What trends can we expect for the analytics industry?

30 Nov 2020

Steve Petrevski. Image: Aon

Aon’s Steve Petrevski discusses how Covid-19 has affected the analytics industry and what trends he expects to follow the pandemic.

As the senior vice-president and general manager of Aon’s data and analytics services, Steve Petrevski is an analytics expert who is responsible for driving growth strategy through new capabilities that leverage emerging technologies for digital businesses.

“A key goal is developing Aon’s data and analytic services platform, which brings together data, technology, expertise and solutions in a single place,” he said.

“These solutions include new data-driven products, digital distribution, marketplaces to match risk with capital and analytics-as-a-service capabilities.”

Petrevski has also recently worked on the integration of CoverWallet, a digital insurance platform for SMEs that Aon acquired at the start of this year to enhance the way it engages with small and medium-sized businesses.

‘Product people, data scientists, digital marketing experts, data engineers and DevOps will all be in demand’

Outside of his role at Aon, Petrevski also serves as an adviser to a number of start-ups in the areas of security, fraud and analytics.

Some of the companies he has worked with include Nanowear, which is developing textile-based nanosensor technology with applications in the cardiac, neurological and diabetic monitoring markets; Feedzai, a data science company that detects fraud in omnichannel commerce using artificial intelligence; and ForgePoint Capital, a venture capital firm focused on early-stage companies in cybersecurity.

With his experience and expert insight into the analytics industry, Petrevski was a speaker at the Analytics Summit 2020 on 24 November. He spoke to Siliconrepublic.com about how Covid-19 has affected the analytics industry and what trends he expects to follow the pandemic.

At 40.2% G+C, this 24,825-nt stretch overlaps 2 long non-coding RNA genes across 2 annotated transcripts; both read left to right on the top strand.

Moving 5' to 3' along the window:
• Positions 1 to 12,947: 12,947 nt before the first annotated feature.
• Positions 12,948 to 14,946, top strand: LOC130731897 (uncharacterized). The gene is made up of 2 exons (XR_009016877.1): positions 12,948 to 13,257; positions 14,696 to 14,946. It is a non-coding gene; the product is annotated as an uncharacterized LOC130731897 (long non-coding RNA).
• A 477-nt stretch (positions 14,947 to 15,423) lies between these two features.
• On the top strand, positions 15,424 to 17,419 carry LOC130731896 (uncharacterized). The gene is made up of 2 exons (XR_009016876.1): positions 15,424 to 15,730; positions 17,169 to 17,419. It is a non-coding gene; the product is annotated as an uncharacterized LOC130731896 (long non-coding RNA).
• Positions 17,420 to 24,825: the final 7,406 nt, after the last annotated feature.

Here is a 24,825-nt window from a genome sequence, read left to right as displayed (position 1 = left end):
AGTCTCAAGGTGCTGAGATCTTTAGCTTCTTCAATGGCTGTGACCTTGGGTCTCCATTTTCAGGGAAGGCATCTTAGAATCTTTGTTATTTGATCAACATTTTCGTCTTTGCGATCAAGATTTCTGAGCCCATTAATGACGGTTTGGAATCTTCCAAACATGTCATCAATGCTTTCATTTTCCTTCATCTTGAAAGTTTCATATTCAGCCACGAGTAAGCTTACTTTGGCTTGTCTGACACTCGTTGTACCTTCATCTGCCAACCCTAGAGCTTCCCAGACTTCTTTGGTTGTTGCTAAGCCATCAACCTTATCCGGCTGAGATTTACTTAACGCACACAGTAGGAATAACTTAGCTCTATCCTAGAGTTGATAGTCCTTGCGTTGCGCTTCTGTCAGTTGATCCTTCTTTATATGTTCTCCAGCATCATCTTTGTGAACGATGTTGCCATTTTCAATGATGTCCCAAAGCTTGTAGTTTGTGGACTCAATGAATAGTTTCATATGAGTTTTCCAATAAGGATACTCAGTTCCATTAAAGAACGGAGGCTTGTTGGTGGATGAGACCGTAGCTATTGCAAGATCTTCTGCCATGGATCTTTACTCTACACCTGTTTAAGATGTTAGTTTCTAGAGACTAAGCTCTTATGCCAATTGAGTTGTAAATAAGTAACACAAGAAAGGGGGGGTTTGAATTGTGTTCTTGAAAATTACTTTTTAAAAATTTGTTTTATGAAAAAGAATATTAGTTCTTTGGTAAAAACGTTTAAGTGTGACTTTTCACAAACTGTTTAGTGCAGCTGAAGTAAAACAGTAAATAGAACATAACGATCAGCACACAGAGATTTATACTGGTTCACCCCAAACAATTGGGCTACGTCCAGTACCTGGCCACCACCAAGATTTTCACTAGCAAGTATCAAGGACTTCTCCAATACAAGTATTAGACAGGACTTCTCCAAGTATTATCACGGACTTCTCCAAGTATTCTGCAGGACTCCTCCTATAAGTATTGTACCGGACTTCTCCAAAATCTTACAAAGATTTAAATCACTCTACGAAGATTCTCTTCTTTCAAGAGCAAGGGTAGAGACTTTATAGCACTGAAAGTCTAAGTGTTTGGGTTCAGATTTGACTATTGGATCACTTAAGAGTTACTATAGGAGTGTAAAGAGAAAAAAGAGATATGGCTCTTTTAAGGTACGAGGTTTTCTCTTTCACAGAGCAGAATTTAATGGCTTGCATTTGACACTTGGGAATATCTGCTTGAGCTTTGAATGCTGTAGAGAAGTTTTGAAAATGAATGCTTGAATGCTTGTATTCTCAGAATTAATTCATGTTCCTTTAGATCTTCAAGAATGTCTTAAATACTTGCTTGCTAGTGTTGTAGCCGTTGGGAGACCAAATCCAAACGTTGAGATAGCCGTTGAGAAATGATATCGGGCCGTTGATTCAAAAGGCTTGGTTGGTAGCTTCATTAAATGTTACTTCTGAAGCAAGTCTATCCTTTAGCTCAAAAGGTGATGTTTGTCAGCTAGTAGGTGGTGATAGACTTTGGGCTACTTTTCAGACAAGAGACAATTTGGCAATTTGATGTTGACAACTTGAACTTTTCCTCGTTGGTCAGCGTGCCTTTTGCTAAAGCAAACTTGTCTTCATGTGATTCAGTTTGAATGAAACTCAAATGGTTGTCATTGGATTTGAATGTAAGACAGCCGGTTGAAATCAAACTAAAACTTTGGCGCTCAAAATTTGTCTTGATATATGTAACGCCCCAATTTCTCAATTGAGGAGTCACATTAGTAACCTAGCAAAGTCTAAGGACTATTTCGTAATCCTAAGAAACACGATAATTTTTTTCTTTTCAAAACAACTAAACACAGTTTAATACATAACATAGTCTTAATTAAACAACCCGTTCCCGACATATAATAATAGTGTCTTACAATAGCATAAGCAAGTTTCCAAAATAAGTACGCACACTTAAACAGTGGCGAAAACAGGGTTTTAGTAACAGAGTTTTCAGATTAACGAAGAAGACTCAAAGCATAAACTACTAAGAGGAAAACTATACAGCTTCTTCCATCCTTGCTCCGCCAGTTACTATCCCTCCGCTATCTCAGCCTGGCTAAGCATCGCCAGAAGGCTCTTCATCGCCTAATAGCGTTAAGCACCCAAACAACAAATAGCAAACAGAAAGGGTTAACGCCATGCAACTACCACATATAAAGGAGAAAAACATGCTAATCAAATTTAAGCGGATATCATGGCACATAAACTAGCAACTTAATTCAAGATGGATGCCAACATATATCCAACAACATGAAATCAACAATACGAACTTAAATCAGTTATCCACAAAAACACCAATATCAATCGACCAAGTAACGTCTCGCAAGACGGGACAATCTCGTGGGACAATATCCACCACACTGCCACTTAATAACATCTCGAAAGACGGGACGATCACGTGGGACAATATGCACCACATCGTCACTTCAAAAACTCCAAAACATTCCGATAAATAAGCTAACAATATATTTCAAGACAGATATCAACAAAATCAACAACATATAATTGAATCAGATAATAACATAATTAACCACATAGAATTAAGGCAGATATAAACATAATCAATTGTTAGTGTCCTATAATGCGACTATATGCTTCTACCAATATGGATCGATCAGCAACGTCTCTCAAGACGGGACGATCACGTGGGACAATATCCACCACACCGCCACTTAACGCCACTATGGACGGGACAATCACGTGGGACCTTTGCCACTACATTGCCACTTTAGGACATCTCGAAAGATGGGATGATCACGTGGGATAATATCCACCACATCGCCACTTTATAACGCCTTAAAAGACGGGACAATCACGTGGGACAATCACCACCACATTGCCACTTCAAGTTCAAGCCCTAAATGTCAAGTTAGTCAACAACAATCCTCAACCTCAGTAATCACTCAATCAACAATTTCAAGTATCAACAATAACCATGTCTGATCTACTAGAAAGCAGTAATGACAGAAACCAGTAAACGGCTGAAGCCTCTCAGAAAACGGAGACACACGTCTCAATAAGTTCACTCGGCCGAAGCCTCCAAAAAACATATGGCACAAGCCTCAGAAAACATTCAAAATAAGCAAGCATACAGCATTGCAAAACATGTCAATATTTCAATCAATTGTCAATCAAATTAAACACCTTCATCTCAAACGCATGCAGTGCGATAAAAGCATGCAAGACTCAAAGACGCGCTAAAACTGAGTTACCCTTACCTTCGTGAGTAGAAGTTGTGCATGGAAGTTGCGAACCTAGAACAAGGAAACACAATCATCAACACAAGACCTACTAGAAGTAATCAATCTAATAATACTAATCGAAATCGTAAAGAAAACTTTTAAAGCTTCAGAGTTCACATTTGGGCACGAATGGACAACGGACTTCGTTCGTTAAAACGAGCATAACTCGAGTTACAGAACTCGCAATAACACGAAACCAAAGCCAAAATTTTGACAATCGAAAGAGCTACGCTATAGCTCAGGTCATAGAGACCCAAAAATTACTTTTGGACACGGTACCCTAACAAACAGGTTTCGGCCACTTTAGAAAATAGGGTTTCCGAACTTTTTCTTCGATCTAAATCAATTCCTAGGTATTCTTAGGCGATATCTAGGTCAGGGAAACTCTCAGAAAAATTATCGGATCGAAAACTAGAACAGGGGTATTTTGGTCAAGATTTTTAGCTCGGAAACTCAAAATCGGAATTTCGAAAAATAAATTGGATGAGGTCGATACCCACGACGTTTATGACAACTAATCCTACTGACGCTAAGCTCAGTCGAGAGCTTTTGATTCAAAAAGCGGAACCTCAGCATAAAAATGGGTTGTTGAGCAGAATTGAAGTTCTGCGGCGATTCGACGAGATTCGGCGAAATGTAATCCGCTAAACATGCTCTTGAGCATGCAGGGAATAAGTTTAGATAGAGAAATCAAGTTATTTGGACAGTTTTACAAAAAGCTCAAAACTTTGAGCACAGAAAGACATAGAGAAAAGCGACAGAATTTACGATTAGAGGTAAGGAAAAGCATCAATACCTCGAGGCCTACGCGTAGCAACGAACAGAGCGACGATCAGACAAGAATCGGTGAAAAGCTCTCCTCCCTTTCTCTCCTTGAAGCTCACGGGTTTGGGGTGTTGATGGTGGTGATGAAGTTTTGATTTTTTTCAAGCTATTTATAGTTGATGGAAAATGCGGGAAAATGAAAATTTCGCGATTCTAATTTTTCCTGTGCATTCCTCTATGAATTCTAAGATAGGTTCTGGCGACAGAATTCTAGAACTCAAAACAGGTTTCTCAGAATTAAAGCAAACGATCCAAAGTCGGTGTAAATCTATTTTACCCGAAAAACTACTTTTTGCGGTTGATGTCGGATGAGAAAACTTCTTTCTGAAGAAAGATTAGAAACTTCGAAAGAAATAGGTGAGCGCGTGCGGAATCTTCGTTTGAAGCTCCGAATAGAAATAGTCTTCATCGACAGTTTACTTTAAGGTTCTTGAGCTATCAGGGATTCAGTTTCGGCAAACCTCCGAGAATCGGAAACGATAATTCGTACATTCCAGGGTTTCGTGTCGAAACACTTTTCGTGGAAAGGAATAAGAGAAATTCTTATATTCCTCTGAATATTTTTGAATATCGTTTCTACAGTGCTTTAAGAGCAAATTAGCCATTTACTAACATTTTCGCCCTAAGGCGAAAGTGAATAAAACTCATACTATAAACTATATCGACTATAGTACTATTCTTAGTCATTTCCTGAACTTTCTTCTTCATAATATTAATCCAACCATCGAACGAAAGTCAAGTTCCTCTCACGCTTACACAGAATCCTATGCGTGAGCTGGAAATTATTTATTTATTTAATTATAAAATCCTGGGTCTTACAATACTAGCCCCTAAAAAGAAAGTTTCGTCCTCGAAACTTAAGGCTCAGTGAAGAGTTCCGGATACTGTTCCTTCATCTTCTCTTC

“Covid-19 has seen a huge shift in the way we work and the analytics industry, like everyone else, has been hugely affected,” he said. “Remote connectivity provides so many benefits, and while we are seeing an acceleration in the adoption of digital, we need to evolve and create new technology for ‘permanent’ remote work – especially to optimise the product development process.

“The global pandemic crisis is also triggering another digital pivot – one that will see the insurtech space attracting renewed venture capital and corporate venture capital investment flows. The resulting solutions will help resolve the many dislocations created by the Covid-19 outbreak and will ultimately reimagine how consumers and businesses interact with risk transfer solutions.”

Future trends in analytics

The insurance industry in particular has a long history of analysing risk via actuaries or data scientists. However, Petrevski said the exponential growth of data and complex IT environments is driving a demand for data engineers that can create and maintain the necessary data pipelines.

“Product people, data scientists, digital marketing experts, data engineers and DevOps will all be in demand and need to come together to deliver,” he said.

Looking further ahead, he added that technologies such as blockchain and quantum computing will need to mature further before they can be widely adopted.

“Applications such as enhanced integrity and insurance certification validation have proven successful. However, there has yet to be a broader adoption of technologies such as blockchain across the industry that would be required to unlock the associated benefits,” he said.

“Of course, we should be embracing the next generation of technology: microprocessors and data management infrastructure software as we map the path for where our industry’s talent must focus for future innovation.”

The pandemic has shone a light on the importance of cybersecurity, and Petrevski also cautioned about the growth of cyberattacks when it comes to data analytics. He said that organisations need to take a proactive approach in protecting data and systems through cybersecurity and fraud risk assessments.

“As a result, we are seeing the emergence of cybersecurity analytics with an increased role for machine learning in security, to monitor networks and identify changes in use patterns or traffic that might indicate a threat.”

Jenny Darmody is the editor of Silicon Republic